2021: The ‘Year of Movement’ for Jobseekers

  • 82% of jobseekers are hopeful they’ll land their dream job in 2021
  • Jobseekers are willing to sacrifice salary, sector and location for the right role
  • Two-thirds (66%) of jobseekers spent 2020 upskilling

According to research gathered among jobseekers on reed.co.uk*, there is overwhelming positivity with regards to their hopes for finding the perfect role in 2021. 

This article explores why this is the case and offers advice on how recruiters can adapt their practices to make the most of this renewed hope.


Renewed Optimism

Over eight in 10 (82%) UK jobseekers feel optimistic about their chances of finding their dream job this year – despite the ongoing impact of the pandemic.

This is echoed by the sentiment of Reed Group Chairman, James Reed, saying:

“Despite news of a second strain, I predict a year of movement next year. Lots of jobseekers are now looking for better opportunities and employers have a diverse and talented pool to choose from.

“We are seeing great dynamism, resilience and a willingness to adapt in the labour market and this makes me feel optimistic as we enter 2021.”


A Recovering Jobs Market

Optimism may be influenced by the recent resurgence in vacancy numbers across many sectors.

Over 90,000 jobs went live on reed.co.uk during the first two weeks of the January 2021 lockdown (91,946 jobs in total) – this figure is 10% and 101% higher than the same period in the second and first lockdown, respectively.


Willing to Flex

Optimism also stems from the fact that jobseekers appear to be more adaptive and willing to be more flexible than ever before. 70% say they would consider a lower salary to land the right opportunity, the same amount of jobseekers would be open to changing the sector they work in and over half (52%) are willing to relocate. 

At the same time, two-thirds (66%) of jobseekers spent time in 2020 learning new skills, with the main ambition being to improve their career prospects in 2021.

With these new and interesting insights into jobseeker attitudes, what can recruiters and employers do to make the most of this renewed hope in the job market and find the right talent?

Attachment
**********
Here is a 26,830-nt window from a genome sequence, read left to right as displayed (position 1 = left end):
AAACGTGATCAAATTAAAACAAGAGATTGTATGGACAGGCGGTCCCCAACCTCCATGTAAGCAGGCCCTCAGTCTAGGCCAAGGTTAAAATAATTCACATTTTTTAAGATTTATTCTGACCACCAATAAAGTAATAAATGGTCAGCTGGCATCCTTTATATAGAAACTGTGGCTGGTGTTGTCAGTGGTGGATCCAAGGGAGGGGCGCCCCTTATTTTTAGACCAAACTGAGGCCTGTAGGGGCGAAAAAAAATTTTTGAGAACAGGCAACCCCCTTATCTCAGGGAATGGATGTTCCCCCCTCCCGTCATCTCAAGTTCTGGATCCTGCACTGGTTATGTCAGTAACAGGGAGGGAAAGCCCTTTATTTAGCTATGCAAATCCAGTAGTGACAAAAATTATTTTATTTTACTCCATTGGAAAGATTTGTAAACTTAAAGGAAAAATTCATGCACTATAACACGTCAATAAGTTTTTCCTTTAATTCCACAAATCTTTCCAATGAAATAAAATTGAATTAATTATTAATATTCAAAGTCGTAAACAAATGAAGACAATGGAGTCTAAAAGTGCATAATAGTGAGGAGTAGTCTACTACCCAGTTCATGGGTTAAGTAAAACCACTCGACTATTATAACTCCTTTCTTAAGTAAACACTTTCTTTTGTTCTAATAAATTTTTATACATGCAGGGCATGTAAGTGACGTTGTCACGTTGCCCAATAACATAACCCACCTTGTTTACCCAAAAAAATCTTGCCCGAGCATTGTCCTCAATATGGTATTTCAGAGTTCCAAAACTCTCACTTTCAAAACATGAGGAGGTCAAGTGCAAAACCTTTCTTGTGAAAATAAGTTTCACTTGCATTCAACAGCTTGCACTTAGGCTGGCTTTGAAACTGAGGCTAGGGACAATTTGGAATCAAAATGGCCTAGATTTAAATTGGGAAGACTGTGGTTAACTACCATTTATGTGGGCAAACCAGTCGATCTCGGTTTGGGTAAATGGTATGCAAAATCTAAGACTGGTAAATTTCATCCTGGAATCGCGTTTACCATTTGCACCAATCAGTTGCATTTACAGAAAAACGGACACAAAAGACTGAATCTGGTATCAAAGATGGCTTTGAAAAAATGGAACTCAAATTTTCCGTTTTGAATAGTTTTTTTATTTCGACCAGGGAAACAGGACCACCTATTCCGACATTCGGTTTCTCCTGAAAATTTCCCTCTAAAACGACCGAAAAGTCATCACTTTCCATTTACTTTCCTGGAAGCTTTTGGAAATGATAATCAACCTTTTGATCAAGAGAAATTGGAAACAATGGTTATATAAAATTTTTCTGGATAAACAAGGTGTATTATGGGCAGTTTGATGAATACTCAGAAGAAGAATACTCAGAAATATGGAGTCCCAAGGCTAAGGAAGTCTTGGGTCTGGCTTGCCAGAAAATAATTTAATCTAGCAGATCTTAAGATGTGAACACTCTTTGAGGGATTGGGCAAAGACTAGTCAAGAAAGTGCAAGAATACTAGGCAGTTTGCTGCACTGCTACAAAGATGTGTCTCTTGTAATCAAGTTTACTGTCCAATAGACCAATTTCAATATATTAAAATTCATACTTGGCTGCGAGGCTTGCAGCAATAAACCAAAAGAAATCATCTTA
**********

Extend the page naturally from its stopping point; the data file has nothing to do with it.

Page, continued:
reed.co.uk’s tips for recruiting the best talent in 2021


  1. Focus on skills, not job titles

Given the findings of our research, it’ll be more important than ever in 2021 to look past job titles and instead focus on a candidate’s transferable skills and personal attributes – even if they don’t have the industry experience you’re hoping for. Don’t lose out on perfectly suitable talent based on their previous job titles alone.

Opt for open questions in interviews which encourage the candidate to reflect on how their experiences have shaped them as a professional. This will give you better insight into how they might approach the role with the skills and experience they have picked up in previous roles.


  1. Be location-agnostic

With more candidates than ever before willing to relocate, avoid being too specific with what location you put on your job ads or database search. Cast the net a little wider to avoid excluding potential candidates that may be looking beyond their own area in search of the perfect opportunity. The same holds true for vacancies that are open to remote workers, whereby distance shouldn’t be a factor in a candidate’s relevancy to the role.


  1. Know your employee value proposition

Jobseekers are willing to be more flexible, but they are also more mindful of their long term expectations of their employer. Have a clear idea of what your business offers as an employer, ensuring it’s relevant for the current climate and future-proofed against the uncertainties still ahead.

Make an effort to highlight the things which set your company apart as a great place to work, whether it be outlining your approach to employee wellbeing and mental health, your stance on flexible and remote working, or any benefits you believe your business is unique in offering.


  1. Be inclusive

Many recruiters still make the mistake of driving away perfect candidates due to innocent, yet potentially off-putting, wording in their job ads.

Our survey suggests that the youngest (aged 16-24) and oldest (aged 55+) jobseekers feel the most concerned when it comes to their career prospects, post-COVID-19. However, both of these groups could prove to be incredibly valuable for your business, due to their adaptability and willingness to learn or because of the extra knowledge and experience they can bring.

Terms such as ‘fresh candidates’ and ‘highly experienced’ can discourage jobseekers of all ages and may be unnecessary when it comes to filling your vacancies. Similarly, defining experience by “X number of years” turns away candidates who have the right skills and raw talent for the job, like top graduate talent or career switchers with incredible transferable skills.

Try adopting a slightly different mindset so you can hit the goal that matters most – finding the best talent. Read more on how to avoid discrimination in your job ads.


Want to learn more about this research? Grab a copy of the full white paper here.


*Survey conducted online among 1,500 registered jobseekers on reed.co.uk in December 2020.

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